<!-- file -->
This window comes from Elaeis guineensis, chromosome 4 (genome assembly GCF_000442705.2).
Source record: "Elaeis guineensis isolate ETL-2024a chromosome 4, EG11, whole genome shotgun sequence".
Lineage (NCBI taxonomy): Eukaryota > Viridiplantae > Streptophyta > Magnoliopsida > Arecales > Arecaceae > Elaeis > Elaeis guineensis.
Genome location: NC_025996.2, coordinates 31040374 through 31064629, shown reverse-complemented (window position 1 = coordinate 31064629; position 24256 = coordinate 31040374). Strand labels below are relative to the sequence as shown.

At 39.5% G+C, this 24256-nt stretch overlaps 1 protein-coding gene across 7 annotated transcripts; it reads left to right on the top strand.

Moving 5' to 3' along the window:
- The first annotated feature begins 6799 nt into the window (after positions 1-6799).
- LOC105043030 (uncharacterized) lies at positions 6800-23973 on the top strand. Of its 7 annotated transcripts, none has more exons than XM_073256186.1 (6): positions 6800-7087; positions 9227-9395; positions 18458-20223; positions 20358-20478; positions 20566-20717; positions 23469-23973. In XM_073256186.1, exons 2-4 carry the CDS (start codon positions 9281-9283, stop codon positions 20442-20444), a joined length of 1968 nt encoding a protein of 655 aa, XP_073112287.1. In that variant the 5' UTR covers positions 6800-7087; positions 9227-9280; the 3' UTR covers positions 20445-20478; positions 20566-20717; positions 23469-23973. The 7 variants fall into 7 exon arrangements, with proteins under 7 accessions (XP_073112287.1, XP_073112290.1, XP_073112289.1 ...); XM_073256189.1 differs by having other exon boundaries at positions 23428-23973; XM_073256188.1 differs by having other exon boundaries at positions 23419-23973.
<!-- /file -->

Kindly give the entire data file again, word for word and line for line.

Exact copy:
This window comes from Elaeis guineensis, chromosome 4 (genome assembly GCF_000442705.2).
Source record: "Elaeis guineensis isolate ETL-2024a chromosome 4, EG11, whole genome shotgun sequence".
Lineage (NCBI taxonomy): Eukaryota > Viridiplantae > Streptophyta > Magnoliopsida > Arecales > Arecaceae > Elaeis > Elaeis guineensis.
Genome location: NC_025996.2, coordinates 31040374 through 31064629, shown reverse-complemented (window position 1 = coordinate 31064629; position 24256 = coordinate 31040374). Strand labels below are relative to the sequence as shown.

At 39.5% G+C, this 24256-nt stretch overlaps 1 protein-coding gene across 7 annotated transcripts; it reads left to right on the top strand.

Moving 5' to 3' along the window:
- The first annotated feature begins 6799 nt into the window (after positions 1-6799).
- LOC105043030 (uncharacterized) lies at positions 6800-23973 on the top strand. Of its 7 annotated transcripts, none has more exons than XM_073256186.1 (6): positions 6800-7087; positions 9227-9395; positions 18458-20223; positions 20358-20478; positions 20566-20717; positions 23469-23973. In XM_073256186.1, exons 2-4 carry the CDS (start codon positions 9281-9283, stop codon positions 20442-20444), a joined length of 1968 nt encoding a protein of 655 aa, XP_073112287.1. In that variant the 5' UTR covers positions 6800-7087; positions 9227-9280; the 3' UTR covers positions 20445-20478; positions 20566-20717; positions 23469-23973. The 7 variants fall into 7 exon arrangements, with proteins under 7 accessions (XP_073112287.1, XP_073112290.1, XP_073112289.1 ...); XM_073256189.1 differs by having other exon boundaries at positions 23428-23973; XM_073256188.1 differs by having other exon boundaries at positions 23419-23973.